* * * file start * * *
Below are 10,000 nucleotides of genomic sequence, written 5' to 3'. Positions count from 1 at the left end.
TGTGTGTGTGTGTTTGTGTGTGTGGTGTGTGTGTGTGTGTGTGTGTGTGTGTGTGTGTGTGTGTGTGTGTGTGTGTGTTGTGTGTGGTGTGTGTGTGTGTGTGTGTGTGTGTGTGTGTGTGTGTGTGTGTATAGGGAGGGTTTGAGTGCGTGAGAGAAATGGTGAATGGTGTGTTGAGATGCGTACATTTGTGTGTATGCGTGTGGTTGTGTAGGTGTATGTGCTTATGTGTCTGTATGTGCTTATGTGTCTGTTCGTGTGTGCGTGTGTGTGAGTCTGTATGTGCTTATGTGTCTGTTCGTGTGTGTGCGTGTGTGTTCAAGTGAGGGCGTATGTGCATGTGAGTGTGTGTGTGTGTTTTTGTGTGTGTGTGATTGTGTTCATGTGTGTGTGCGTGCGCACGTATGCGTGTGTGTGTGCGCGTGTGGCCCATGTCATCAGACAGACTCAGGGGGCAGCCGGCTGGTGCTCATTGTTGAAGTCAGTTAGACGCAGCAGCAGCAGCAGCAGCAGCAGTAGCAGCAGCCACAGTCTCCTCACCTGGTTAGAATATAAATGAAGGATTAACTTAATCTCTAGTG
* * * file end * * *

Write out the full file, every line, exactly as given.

Below are 10,000 nucleotides of genomic sequence, written 5' to 3'. Positions count from 1 at the left end.
TGTGTGTGTGTGTTTGTGTGTGTGGTGTGTGTGTGTGTGTGTGTGTGTGTGTGTGTGTGTGTGTGTGTGTGTGTGTGTTGTGTGTGGTGTGTGTGTGTGTGTGTGTGTGTGTGTGTGTGTGTGTGTGTGTATAGGGAGGGTTTGAGTGCGTGAGAGAAATGGTGAATGGTGTGTTGAGATGCGTACATTTGTGTGTATGCGTGTGGTTGTGTAGGTGTATGTGCTTATGTGTCTGTATGTGCTTATGTGTCTGTTCGTGTGTGCGTGTGTGTGAGTCTGTATGTGCTTATGTGTCTGTTCGTGTGTGTGCGTGTGTGTTCAAGTGAGGGCGTATGTGCATGTGAGTGTGTGTGTGTGTTTTTGTGTGTGTGTGATTGTGTTCATGTGTGTGTGCGTGCGCACGTATGCGTGTGTGTGTGCGCGTGTGGCCCATGTCATCAGACAGACTCAGGGGGCAGCCGGCTGGTGCTCATTGTTGAAGTCAGTTAGACGCAGCAGCAGCAGCAGCAGCAGCAGTAGCAGCAGCCACAGTCTCCTCACCTGGTTAGAATATAAATGAAGGATTAACTTAATCTCTAGTG